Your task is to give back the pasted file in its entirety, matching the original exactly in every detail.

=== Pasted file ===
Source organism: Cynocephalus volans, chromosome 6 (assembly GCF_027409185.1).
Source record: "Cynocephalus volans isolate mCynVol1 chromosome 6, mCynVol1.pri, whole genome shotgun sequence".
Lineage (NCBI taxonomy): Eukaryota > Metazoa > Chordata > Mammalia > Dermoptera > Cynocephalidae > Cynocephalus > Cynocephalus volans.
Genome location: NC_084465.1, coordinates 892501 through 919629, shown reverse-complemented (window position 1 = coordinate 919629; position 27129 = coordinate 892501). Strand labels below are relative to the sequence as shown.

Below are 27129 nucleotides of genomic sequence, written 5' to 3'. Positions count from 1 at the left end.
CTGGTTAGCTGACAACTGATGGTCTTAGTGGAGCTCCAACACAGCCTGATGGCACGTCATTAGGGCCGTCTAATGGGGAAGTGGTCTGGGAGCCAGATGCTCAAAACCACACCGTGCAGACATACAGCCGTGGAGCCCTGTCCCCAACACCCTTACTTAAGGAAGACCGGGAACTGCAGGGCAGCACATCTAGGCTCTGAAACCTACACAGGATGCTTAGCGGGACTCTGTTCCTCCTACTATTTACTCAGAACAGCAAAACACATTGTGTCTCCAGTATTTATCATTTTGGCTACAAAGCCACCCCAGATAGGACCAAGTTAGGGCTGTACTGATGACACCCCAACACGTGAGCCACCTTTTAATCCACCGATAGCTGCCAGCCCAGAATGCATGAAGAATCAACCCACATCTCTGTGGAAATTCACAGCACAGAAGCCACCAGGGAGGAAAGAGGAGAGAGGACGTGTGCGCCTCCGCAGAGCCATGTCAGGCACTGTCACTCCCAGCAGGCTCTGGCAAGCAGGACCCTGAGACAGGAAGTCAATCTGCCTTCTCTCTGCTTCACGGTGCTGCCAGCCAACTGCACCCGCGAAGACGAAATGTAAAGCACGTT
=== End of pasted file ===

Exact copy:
Source organism: Cynocephalus volans, chromosome 6 (assembly GCF_027409185.1).
Source record: "Cynocephalus volans isolate mCynVol1 chromosome 6, mCynVol1.pri, whole genome shotgun sequence".
Lineage (NCBI taxonomy): Eukaryota > Metazoa > Chordata > Mammalia > Dermoptera > Cynocephalidae > Cynocephalus > Cynocephalus volans.
Genome location: NC_084465.1, coordinates 892501 through 919629, shown reverse-complemented (window position 1 = coordinate 919629; position 27129 = coordinate 892501). Strand labels below are relative to the sequence as shown.

Below are 27129 nucleotides of genomic sequence, written 5' to 3'. Positions count from 1 at the left end.
CTGGTTAGCTGACAACTGATGGTCTTAGTGGAGCTCCAACACAGCCTGATGGCACGTCATTAGGGCCGTCTAATGGGGAAGTGGTCTGGGAGCCAGATGCTCAAAACCACACCGTGCAGACATACAGCCGTGGAGCCCTGTCCCCAACACCCTTACTTAAGGAAGACCGGGAACTGCAGGGCAGCACATCTAGGCTCTGAAACCTACACAGGATGCTTAGCGGGACTCTGTTCCTCCTACTATTTACTCAGAACAGCAAAACACATTGTGTCTCCAGTATTTATCATTTTGGCTACAAAGCCACCCCAGATAGGACCAAGTTAGGGCTGTACTGATGACACCCCAACACGTGAGCCACCTTTTAATCCACCGATAGCTGCCAGCCCAGAATGCATGAAGAATCAACCCACATCTCTGTGGAAATTCACAGCACAGAAGCCACCAGGGAGGAAAGAGGAGAGAGGACGTGTGCGCCTCCGCAGAGCCATGTCAGGCACTGTCACTCCCAGCAGGCTCTGGCAAGCAGGACCCTGAGACAGGAAGTCAATCTGCCTTCTCTCTGCTTCACGGTGCTGCCAGCCAACTGCACCCGCGAAGACGAAATGTAAAGCACGTT